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Given that battery powered devices are not plugged in the mains power, can I assume that there will be no 50/60 Hz frequency noise?

This question came up while thinking about what the circuit for a portable ECG monitor would look like and it seemed obvious that the 50 Hz notch filter could be eliminated. But is it so?

Thank you

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Assuming you're talking about the input signal, you may still want the filter because the long leads running to the chest pads (or wherever your detection location is) could pick up a 50/60Hz signal like a transformer's secondary from a nearby loaded mains cable.

If you're only referring to the power supply, you're correct, a battery produces very stable DC voltage, any instantaneous fluctuation in battery voltage would predominantly come from sudden loading/unloading of the battery. Therefore no filter would be needed.

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    \$\begingroup\$ I had good success with an ECG circuit I designed by not bothering with a notch filter but instead putting in a steep low-pass filter with a cutoff of 30~40Hz, which had the bonus feature of working for both 50Hz and 60Hz countries. \$\endgroup\$ – spuck Jul 16 at 22:32
  • \$\begingroup\$ Nice, as long as you're not drawing too much current then that series resistor (assuming typical RC layout) shouldn't be an issue either. \$\endgroup\$ – Kent Altobelli Jul 16 at 22:34
  • \$\begingroup\$ For a power supply I'm guessing more inductor than resistor... The problem is that at low frequency and large-ish power, those inductors tend to be expensive and physically large. \$\endgroup\$ – Drunken Code Monkey Jul 16 at 23:52
  • \$\begingroup\$ Lol I can't believe I missed that, yes an LC filter!! \$\endgroup\$ – Kent Altobelli Jul 17 at 0:19
  • \$\begingroup\$ Good answer, except not "like an antenna" which would refer to reception of LF electromagnetic radiation. Possibly by magnetic induction, so "like a transformer" would be more accurate. \$\endgroup\$ – Reversed Engineer Jul 17 at 9:30
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An ECG circuit picks up 60Hz "common mode" signal from both probes then inverts it and feeds it to the patient's foot to cancel it. The heart does not produce a common mode signal so its output is not affected by the common mode cancellation. Here is the circuit:

ECG circuit

(Image source: Analog Devices AD620A datasheet (old version))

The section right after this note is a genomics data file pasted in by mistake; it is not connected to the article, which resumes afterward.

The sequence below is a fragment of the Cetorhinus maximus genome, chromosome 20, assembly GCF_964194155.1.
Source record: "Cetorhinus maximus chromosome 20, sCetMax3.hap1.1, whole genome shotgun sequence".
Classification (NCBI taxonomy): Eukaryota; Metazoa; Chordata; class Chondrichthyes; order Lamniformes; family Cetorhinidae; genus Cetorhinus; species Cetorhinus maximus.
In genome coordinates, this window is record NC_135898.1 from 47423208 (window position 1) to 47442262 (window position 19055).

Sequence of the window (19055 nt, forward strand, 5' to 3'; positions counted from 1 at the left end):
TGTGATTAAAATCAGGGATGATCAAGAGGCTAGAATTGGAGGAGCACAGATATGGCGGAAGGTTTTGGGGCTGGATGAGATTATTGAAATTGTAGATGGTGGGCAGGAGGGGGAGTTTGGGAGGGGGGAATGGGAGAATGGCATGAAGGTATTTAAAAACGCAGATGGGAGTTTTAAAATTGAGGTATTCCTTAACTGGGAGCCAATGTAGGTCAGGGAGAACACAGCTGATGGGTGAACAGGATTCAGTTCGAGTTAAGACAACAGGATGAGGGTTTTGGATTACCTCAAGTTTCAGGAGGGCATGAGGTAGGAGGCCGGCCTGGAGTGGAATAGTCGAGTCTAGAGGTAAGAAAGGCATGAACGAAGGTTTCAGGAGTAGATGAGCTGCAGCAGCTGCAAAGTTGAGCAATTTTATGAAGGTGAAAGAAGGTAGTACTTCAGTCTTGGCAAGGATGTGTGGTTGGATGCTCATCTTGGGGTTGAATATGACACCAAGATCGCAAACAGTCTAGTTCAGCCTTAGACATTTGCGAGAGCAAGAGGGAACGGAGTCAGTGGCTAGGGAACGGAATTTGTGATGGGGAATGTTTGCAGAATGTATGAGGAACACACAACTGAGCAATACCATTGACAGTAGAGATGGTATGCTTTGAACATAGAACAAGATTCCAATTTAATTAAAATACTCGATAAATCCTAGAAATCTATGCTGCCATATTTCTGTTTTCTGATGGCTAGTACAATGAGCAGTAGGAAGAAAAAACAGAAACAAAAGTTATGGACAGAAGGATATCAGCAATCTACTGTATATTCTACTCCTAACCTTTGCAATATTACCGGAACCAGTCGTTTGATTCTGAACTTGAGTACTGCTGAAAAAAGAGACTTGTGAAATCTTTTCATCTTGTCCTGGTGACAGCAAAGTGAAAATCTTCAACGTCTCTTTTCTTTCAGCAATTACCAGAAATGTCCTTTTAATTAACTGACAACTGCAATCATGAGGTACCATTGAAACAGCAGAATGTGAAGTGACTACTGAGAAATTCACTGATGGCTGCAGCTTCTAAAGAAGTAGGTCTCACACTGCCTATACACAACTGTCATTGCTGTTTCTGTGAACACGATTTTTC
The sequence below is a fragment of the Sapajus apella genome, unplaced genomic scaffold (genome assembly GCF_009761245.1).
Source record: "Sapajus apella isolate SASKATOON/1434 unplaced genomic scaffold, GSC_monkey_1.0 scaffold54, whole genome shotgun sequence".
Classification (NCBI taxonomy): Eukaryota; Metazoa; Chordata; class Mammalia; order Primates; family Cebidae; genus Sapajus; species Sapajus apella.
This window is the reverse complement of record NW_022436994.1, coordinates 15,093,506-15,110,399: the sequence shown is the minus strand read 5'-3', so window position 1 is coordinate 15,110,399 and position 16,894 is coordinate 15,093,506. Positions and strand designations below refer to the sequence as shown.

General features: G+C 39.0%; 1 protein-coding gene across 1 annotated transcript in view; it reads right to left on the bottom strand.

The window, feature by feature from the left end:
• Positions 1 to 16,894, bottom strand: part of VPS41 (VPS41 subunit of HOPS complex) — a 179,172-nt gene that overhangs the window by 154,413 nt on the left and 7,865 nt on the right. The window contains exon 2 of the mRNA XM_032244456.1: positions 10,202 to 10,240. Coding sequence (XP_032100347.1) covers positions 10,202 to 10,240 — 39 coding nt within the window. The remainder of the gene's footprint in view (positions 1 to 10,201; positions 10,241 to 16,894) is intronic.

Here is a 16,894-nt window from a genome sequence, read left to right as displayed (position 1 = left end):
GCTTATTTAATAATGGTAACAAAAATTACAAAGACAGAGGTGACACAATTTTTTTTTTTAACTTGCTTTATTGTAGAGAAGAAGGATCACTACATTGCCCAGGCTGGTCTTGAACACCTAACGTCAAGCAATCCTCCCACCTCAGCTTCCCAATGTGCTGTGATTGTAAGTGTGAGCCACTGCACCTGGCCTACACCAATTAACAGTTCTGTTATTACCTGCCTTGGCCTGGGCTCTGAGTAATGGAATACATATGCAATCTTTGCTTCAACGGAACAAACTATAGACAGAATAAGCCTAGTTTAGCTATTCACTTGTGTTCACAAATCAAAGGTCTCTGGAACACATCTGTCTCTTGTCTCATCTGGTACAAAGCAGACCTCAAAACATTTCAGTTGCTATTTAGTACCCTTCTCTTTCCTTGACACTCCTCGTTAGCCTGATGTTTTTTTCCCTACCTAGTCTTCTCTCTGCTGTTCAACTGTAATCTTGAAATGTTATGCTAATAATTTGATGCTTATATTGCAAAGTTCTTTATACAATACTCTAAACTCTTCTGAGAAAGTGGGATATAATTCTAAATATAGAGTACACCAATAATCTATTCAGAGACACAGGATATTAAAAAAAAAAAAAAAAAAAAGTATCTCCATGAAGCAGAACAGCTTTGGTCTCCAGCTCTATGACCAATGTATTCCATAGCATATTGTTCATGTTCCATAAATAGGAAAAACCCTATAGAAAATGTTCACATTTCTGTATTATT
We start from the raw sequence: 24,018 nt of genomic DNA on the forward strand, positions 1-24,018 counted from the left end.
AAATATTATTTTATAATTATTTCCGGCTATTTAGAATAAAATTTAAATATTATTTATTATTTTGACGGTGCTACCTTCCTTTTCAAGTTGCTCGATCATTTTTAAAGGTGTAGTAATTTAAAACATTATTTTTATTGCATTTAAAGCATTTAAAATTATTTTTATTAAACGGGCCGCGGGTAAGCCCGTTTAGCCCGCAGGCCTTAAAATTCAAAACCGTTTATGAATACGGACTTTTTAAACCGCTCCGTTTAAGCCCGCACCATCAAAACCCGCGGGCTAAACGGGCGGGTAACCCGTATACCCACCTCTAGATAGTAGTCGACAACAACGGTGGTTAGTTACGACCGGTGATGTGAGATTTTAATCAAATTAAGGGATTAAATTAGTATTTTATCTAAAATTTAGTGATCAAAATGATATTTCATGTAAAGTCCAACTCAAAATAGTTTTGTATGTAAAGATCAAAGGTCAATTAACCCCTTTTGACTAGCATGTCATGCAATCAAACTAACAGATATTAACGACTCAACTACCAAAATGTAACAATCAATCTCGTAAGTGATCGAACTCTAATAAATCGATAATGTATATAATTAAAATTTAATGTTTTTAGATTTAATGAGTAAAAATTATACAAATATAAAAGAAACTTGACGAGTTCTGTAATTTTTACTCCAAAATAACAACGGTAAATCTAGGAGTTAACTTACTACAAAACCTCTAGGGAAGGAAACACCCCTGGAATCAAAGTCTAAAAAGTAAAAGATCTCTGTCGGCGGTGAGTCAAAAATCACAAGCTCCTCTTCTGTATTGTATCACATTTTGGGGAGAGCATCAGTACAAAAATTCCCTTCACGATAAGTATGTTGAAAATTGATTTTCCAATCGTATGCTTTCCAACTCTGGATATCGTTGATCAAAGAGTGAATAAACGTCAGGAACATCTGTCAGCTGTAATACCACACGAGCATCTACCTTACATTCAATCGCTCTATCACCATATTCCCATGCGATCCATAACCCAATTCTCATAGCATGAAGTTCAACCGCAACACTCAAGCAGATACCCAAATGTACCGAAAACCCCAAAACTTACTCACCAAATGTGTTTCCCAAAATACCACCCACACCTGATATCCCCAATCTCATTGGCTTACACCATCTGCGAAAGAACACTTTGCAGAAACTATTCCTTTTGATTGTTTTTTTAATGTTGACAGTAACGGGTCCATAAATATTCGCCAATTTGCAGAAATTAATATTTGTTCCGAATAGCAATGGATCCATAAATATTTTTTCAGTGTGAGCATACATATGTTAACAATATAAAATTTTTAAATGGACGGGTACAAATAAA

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    \$\begingroup\$ This is the most competent answer for high CMRR of line noise rejection. Q wave risetime of 40ms means ECG BW= 90 Hz to -3dB and pref 200Hz to 0.1dB \$\endgroup\$ – Tony Stewart Sunnyskyguy EE75 Jul 16 at 9:07
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    \$\begingroup\$ This must be the "driven right leg" circuit : ) \$\endgroup\$ – George Jul 16 at 10:03
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    \$\begingroup\$ This is the correct answer. ECGs pick up 60 Hz from their input leads, whether or not they are battery-operated. Power supply artifacts are negligible in commercially-sold ECGs, because to prevent electric shock must be electrically isolated from ground. The isolated side is typically shielded and powered by optoisolators. Battery or not, your 60 Hz artifacts will come from the patient leads. \$\endgroup\$ – DrSheldon Jul 16 at 23:55
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If you are talking about power inputs. There will be no ripples in a battery powered system to be filtered. You don't need to use a filter.

But a parallel capacitor can be useful for reducing instant voltage change during power off/on.

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    \$\begingroup\$ Due to things like a battery's internal resistance, doesn't that only hold true if the size of the battery is large enough that fluctuations in load current only produce insignificant fluctuations in voltage? Putting a filter between battery and load should help smooth out these load induced fluctuations. \$\endgroup\$ – BeowulfNode42 Jul 17 at 7:15
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Batteries are DC, the − and + poles do not alternate, therefore there is no frequency in batteries. Unlike AC, where − and + do alternate between poles. Depending on where you live, the mains will be 50 Hz or 60 Hz. The UK is 50 Hz and the USA is 60 Hz for example. So, you don't need a 50 Hz filter.

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